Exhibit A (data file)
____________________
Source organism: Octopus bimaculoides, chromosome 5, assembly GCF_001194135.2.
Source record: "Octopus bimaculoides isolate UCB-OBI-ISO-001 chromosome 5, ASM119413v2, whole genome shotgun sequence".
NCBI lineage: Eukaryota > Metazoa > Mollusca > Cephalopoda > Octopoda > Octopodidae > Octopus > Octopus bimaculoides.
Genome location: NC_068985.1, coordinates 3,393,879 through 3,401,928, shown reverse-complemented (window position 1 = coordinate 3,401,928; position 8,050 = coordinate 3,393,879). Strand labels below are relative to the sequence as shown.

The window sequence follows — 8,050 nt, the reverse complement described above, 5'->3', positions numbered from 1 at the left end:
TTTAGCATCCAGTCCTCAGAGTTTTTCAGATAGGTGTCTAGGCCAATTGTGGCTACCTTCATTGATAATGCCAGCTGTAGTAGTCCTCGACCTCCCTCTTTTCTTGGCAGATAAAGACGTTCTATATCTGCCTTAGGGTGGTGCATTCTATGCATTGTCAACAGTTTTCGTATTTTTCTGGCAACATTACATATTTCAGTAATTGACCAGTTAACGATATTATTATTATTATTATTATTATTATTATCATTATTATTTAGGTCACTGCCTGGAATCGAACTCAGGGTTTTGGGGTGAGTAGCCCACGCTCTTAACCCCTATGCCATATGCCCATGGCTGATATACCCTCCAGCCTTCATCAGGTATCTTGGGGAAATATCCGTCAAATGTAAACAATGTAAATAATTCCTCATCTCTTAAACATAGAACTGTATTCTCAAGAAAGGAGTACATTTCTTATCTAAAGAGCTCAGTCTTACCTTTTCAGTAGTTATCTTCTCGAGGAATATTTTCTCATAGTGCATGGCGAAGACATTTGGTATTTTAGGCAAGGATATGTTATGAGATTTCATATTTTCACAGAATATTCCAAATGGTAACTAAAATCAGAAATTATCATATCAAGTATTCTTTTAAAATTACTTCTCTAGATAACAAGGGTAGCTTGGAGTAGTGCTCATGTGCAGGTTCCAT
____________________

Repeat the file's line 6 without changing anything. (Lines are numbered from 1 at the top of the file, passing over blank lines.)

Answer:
TTTAGCATCCAGTCCTCAGAGTTTTTCAGATAGGTGTCTAGGCCAATTGTGGCTACCTTCATTGATAATGCCAGCTGTAGTAGTCCTCGACCTCCCTCTTTTCTTGGCAGATAAAGACGTTCTATATCTGCCTTAGGGTGGTGCATTCTATGCATTGTCAACAGTTTTCGTATTTTTCTGGCAACATTACATATTTCAGTAATTGACCAGTTAACGATATTATTATTATTATTATTATTATTATTATCATTATTATTTAGGTCACTGCCTGGAATCGAACTCAGGGTTTTGGGGTGAGTAGCCCACGCTCTTAACCCCTATGCCATATGCCCATGGCTGATATACCCTCCAGCCTTCATCAGGTATCTTGGGGAAATATCCGTCAAATGTAAACAATGTAAATAATTCCTCATCTCTTAAACATAGAACTGTATTCTCAAGAAAGGAGTACATTTCTTATCTAAAGAGCTCAGTCTTACCTTTTCAGTAGTTATCTTCTCGAGGAATATTTTCTCATAGTGCATGGCGAAGACATTTGGTATTTTAGGCAAGGATATGTTATGAGATTTCATATTTTCACAGAATATTCCAAATGGTAACTAAAATCAGAAATTATCATATCAAGTATTCTTTTAAAATTACTTCTCTAGATAACAAGGGTAGCTTGGAGTAGTGCTCATGTGCAGGTTCCAT